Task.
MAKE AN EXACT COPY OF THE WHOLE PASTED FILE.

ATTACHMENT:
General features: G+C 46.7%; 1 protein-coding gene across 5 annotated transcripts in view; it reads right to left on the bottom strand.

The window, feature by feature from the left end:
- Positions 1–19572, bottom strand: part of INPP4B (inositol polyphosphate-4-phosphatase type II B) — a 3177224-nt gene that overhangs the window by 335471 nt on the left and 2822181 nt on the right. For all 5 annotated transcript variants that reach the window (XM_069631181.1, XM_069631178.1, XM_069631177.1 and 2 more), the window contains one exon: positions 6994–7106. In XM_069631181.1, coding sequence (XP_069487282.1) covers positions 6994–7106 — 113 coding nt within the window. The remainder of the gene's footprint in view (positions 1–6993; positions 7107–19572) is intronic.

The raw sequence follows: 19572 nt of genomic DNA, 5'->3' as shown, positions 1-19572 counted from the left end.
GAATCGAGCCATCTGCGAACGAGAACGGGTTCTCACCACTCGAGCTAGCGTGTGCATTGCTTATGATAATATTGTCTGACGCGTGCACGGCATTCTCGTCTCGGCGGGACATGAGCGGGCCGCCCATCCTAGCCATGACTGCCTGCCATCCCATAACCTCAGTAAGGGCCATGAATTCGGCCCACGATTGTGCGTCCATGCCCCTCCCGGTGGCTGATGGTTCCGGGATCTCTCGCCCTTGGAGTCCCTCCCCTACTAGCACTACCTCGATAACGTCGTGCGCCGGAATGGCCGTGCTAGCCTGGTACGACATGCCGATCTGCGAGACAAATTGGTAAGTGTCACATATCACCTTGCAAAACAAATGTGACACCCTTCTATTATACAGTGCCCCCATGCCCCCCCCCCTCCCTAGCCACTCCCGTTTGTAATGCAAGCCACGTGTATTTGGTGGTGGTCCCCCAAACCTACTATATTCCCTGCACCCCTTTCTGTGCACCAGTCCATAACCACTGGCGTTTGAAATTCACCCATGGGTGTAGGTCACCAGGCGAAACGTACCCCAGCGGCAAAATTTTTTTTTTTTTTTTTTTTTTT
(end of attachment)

General features: G+C 46.7%; 1 protein-coding gene across 5 annotated transcripts in view; it reads right to left on the bottom strand.

The window, feature by feature from the left end:
- Positions 1–19572, bottom strand: part of INPP4B (inositol polyphosphate-4-phosphatase type II B) — a 3177224-nt gene that overhangs the window by 335471 nt on the left and 2822181 nt on the right. For all 5 annotated transcript variants that reach the window (XM_069631181.1, XM_069631178.1, XM_069631177.1 and 2 more), the window contains one exon: positions 6994–7106. In XM_069631181.1, coding sequence (XP_069487282.1) covers positions 6994–7106 — 113 coding nt within the window. The remainder of the gene's footprint in view (positions 1–6993; positions 7107–19572) is intronic.

The raw sequence follows: 19572 nt of genomic DNA, 5'->3' as shown, positions 1-19572 counted from the left end.
GAATCGAGCCATCTGCGAACGAGAACGGGTTCTCACCACTCGAGCTAGCGTGTGCATTGCTTATGATAATATTGTCTGACGCGTGCACGGCATTCTCGTCTCGGCGGGACATGAGCGGGCCGCCCATCCTAGCCATGACTGCCTGCCATCCCATAACCTCAGTAAGGGCCATGAATTCGGCCCACGATTGTGCGTCCATGCCCCTCCCGGTGGCTGATGGTTCCGGGATCTCTCGCCCTTGGAGTCCCTCCCCTACTAGCACTACCTCGATAACGTCGTGCGCCGGAATGGCCGTGCTAGCCTGGTACGACATGCCGATCTGCGAGACAAATTGGTAAGTGTCACATATCACCTTGCAAAACAAATGTGACACCCTTCTATTATACAGTGCCCCCATGCCCCCCCCCCTCCCTAGCCACTCCCGTTTGTAATGCAAGCCACGTGTATTTGGTGGTGGTCCCCCAAACCTACTATATTCCCTGCACCCCTTTCTGTGCACCAGTCCATAACCACTGGCGTTTGAAATTCACCCATGGGTGTAGGTCACCAGGCGAAACGTACCCCAGCGGCAAAATTTTTTTTTTTTTTTTTTTTTTT